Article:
The Tentative Apologist
9/11/09 at 09:48 AM 0 Comments

What does it mean to say religious beliefs are properly basic?

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In "Why 'Religious people are just nuts' is easier said than defended" I recounted a conversation with my good friend AnAtheist.Net who can be found online at, uh, AnAtheist.Net. On his website, in the "About" section, he writes "Faith is not a virtue but a failure in applying critical thinking." Sigh. I dealt with this old canard awhile ago by demonstrating that all reason is faith based. Why hasn't he revised his website yet? (grumble)

Anyway, that's a rabbit trail we ought not hop down for now. This conversation we had was about the proper basicality of religious belief. Although we may not all be familiar with the term "properly basic" (and non-basic) the distinction is familiar to us. You walk into the room and see an apple on the table. As a result you come to believe "There is an apple on the table" and so that belief is justified for you.

But how does that justification occur? Is it that you walk into the room, undergo the experience of being appeared to apply (thanks to Roderick Chisholm for that famous formulation), and infer from the experience that there is an apple existing which corresponds to your sensory experience? Hardly. Your belief is not a second order inference from basic experience; rather, upon having the experience you immediately (and naturally) draw the belief. And that's the way it should be. Sense beliefs like this are, (absent defeaters), properly basic.

Incidentally what would be a defeater for a prima facie properly basic sense perception belief? Example one: you walk into the room and see a red apple. If you were wearing red tinted glasses all the while, you would have an undercutting defeater to believe the apple was red. (In other words, the apple might be red, but you would lack reason to think it is.) Example two: If you walked into the room, having just taken a hallucinogenic drug, and you see a red dragon, you would have another undercutting defeater. Example three: you're at a magic show and "see" somebody sawed in half. In this case you have both an undercutting defeater (you expect that everything you'll see is really trickery) and a rebutting defeater (people who are sawed in two die; the lady on stage looks perfectly comfortable; she's even waving to her son).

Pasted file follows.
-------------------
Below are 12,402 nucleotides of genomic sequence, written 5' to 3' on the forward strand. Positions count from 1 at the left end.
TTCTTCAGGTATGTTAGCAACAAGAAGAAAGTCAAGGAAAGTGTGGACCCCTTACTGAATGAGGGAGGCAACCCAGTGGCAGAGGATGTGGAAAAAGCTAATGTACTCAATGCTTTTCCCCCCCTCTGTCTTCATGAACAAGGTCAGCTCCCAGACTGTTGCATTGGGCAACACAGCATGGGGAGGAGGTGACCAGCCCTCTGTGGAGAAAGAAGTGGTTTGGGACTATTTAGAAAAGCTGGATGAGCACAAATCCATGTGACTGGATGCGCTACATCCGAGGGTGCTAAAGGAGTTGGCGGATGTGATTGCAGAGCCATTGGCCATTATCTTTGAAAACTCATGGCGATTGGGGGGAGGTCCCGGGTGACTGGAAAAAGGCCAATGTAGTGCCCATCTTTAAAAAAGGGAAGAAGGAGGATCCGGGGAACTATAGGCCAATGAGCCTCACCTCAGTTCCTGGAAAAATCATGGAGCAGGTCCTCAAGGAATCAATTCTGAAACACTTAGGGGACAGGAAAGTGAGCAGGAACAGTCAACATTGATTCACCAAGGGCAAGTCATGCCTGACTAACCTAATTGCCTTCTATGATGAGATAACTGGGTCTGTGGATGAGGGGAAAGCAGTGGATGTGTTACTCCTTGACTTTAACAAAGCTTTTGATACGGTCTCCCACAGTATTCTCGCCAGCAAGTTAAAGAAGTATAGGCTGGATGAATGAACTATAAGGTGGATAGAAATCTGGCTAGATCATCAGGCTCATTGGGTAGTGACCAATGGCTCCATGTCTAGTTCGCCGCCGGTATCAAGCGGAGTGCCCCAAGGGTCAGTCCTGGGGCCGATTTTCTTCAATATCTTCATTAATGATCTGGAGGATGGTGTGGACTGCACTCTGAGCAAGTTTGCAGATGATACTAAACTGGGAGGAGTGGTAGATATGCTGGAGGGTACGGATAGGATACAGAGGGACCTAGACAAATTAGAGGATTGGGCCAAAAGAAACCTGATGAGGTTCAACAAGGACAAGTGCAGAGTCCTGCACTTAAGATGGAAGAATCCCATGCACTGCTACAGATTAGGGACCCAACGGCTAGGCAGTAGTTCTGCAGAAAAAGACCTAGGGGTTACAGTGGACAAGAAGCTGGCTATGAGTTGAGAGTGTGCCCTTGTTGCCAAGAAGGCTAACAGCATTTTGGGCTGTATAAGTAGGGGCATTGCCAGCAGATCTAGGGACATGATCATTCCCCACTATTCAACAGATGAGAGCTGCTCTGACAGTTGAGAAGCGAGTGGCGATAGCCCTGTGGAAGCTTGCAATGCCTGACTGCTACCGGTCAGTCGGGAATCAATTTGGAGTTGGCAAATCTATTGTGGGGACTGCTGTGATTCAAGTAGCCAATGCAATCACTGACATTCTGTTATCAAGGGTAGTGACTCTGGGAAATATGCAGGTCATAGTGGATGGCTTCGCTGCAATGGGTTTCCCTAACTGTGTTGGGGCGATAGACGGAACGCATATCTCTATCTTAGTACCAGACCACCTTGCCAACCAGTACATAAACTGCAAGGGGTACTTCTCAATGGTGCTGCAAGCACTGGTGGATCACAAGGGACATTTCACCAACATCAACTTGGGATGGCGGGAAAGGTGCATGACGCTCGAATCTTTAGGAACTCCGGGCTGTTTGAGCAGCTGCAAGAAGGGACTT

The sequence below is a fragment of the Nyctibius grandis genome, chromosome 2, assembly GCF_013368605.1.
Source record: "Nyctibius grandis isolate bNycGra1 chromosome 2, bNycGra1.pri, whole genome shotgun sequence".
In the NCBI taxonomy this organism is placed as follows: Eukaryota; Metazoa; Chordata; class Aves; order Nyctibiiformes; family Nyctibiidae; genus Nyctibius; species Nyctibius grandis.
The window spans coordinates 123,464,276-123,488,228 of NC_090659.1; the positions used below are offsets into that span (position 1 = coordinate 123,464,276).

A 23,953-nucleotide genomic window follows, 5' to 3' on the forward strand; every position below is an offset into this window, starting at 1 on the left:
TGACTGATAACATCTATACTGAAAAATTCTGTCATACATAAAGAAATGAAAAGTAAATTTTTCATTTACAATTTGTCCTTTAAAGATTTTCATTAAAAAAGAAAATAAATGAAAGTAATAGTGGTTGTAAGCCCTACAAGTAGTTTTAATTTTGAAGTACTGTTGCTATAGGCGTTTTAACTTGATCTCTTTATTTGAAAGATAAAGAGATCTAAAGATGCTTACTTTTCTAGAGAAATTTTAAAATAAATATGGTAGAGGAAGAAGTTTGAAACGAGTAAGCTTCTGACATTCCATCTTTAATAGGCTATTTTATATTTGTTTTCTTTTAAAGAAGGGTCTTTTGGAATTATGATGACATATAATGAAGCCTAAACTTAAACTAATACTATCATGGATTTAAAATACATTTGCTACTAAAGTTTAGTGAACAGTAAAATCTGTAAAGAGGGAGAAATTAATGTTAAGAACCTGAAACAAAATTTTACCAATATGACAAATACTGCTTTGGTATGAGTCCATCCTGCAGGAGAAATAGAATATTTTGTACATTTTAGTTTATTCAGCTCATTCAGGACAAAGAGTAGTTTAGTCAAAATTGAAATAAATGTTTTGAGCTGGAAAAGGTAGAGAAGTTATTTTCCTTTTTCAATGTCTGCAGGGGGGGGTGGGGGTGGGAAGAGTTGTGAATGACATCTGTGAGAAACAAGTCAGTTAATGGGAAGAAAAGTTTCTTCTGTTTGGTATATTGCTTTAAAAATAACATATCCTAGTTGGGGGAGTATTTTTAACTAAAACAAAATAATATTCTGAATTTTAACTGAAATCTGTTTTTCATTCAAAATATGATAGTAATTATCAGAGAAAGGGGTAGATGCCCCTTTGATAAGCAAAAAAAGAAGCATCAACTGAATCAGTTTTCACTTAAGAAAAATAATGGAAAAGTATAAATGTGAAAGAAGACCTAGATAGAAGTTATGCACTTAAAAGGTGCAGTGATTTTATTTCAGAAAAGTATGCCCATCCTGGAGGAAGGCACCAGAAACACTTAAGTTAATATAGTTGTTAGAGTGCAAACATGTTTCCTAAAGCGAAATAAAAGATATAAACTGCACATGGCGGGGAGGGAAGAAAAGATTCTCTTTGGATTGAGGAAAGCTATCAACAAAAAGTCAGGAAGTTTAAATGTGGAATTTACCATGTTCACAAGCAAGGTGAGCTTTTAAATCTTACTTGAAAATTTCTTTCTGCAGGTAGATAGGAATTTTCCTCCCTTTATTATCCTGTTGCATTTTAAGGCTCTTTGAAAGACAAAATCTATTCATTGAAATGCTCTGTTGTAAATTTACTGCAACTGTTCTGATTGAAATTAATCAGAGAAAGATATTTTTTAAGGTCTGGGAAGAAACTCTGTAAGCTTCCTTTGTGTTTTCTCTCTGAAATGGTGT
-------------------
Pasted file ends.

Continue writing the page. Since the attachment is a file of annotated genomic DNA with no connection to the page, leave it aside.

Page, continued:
So sense perception is justified basically but not perfectly: new evidence can arise to undermine that justification.

It used to be believed that at least some of our basic beliefs are indefeasible, which is another way of saying that they could never be subject to defeaters, and thus we can be maximally certain of these beliefs. Some epistemologists still believe this but the last couple hundred years have seen the gradual growth of fallibilism that find even the most basic of our beliefs being subject to possible defeating evidence. (Hence, we exercise faith in our foundations of belief as elsewhere.)

A non-basic belief is one that requires evidence from basic beliefs in order to be justified. For instance, the belief "It is sunny today" requires evidence from properly basic beliefs such as looking outside and seeing it is sunny, or hearing testimony from somebody who has been outside.

My thesis is that at least some religious beliefs (e.g. beliefs like "God loves me") can be properly basic for us. That is, absent defeaters we can be justified in believing them sans evidence.

How so? Let's say that Albert is having his morning devotions. As he reads his Bible he looks out the window and sees that it is cloudy. The experience of being appeared to cloudy-wise provides the occasion for him to come to believe it is cloudy out. (It is a properly basic belief.)

As Albert prays, he senses strongly that God loves him and thus comes to believe "God loves me" with the same immediacy that he comes to believe "It is sunny." My argument is that absent defeaters, the latter can be as basically justified as the former. In other words, some religious beliefs can be justified in the same way that some sense perception beliefs are justified.

One immediate retort is to say: well Albert could be wrong about his God-belief. Yes, he could be. Maybe God thinks he's a stinker. Or maybe God doesn't exist. But then that just shows that religious beliefs are fallible in the same way that sense perception beliefs (and other basic beliefs) are fallible.

Here's where we'll go from here. First I'll deal with an attempt to argue categorically that Albert could not be justified in believing "God loves me" apart from evidence. Once I have laid out an argument that Albert could be prima facie justified I will be keen to explore any putative defeaters to this proper basicality (e.g. arguments for the non-existence of God; arguments that religious belief is delusion, arguments from the problem of evil et cetera). If all those fail, Albert will stand as justified.

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